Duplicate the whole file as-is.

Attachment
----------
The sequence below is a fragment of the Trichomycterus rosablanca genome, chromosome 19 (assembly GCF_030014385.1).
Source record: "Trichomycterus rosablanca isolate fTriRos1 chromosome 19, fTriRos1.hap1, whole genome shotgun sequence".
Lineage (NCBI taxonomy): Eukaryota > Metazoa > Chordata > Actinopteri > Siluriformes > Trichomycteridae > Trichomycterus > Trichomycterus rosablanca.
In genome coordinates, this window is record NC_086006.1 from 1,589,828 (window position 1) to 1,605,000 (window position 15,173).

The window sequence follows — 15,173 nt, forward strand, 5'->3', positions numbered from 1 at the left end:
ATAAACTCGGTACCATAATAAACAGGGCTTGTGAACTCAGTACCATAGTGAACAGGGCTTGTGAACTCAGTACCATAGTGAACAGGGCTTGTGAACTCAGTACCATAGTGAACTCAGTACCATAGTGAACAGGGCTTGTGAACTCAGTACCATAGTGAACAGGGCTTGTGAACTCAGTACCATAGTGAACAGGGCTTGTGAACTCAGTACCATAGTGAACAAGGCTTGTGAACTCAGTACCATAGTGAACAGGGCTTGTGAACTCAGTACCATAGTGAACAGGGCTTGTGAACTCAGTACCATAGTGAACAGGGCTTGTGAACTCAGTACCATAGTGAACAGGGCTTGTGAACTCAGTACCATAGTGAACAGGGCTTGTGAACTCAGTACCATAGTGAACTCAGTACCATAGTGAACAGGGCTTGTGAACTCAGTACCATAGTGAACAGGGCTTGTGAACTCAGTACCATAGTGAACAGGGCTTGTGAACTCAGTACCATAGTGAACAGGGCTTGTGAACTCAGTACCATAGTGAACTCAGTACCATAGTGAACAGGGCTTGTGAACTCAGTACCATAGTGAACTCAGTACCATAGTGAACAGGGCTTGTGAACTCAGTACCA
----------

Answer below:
The sequence below is a fragment of the Trichomycterus rosablanca genome, chromosome 19 (assembly GCF_030014385.1).
Source record: "Trichomycterus rosablanca isolate fTriRos1 chromosome 19, fTriRos1.hap1, whole genome shotgun sequence".
Lineage (NCBI taxonomy): Eukaryota > Metazoa > Chordata > Actinopteri > Siluriformes > Trichomycteridae > Trichomycterus > Trichomycterus rosablanca.
In genome coordinates, this window is record NC_086006.1 from 1,589,828 (window position 1) to 1,605,000 (window position 15,173).

The window sequence follows — 15,173 nt, forward strand, 5'->3', positions numbered from 1 at the left end:
ATAAACTCGGTACCATAATAAACAGGGCTTGTGAACTCAGTACCATAGTGAACAGGGCTTGTGAACTCAGTACCATAGTGAACAGGGCTTGTGAACTCAGTACCATAGTGAACTCAGTACCATAGTGAACAGGGCTTGTGAACTCAGTACCATAGTGAACAGGGCTTGTGAACTCAGTACCATAGTGAACAGGGCTTGTGAACTCAGTACCATAGTGAACAAGGCTTGTGAACTCAGTACCATAGTGAACAGGGCTTGTGAACTCAGTACCATAGTGAACAGGGCTTGTGAACTCAGTACCATAGTGAACAGGGCTTGTGAACTCAGTACCATAGTGAACAGGGCTTGTGAACTCAGTACCATAGTGAACAGGGCTTGTGAACTCAGTACCATAGTGAACTCAGTACCATAGTGAACAGGGCTTGTGAACTCAGTACCATAGTGAACAGGGCTTGTGAACTCAGTACCATAGTGAACAGGGCTTGTGAACTCAGTACCATAGTGAACAGGGCTTGTGAACTCAGTACCATAGTGAACTCAGTACCATAGTGAACAGGGCTTGTGAACTCAGTACCATAGTGAACTCAGTACCATAGTGAACAGGGCTTGTGAACTCAGTACCA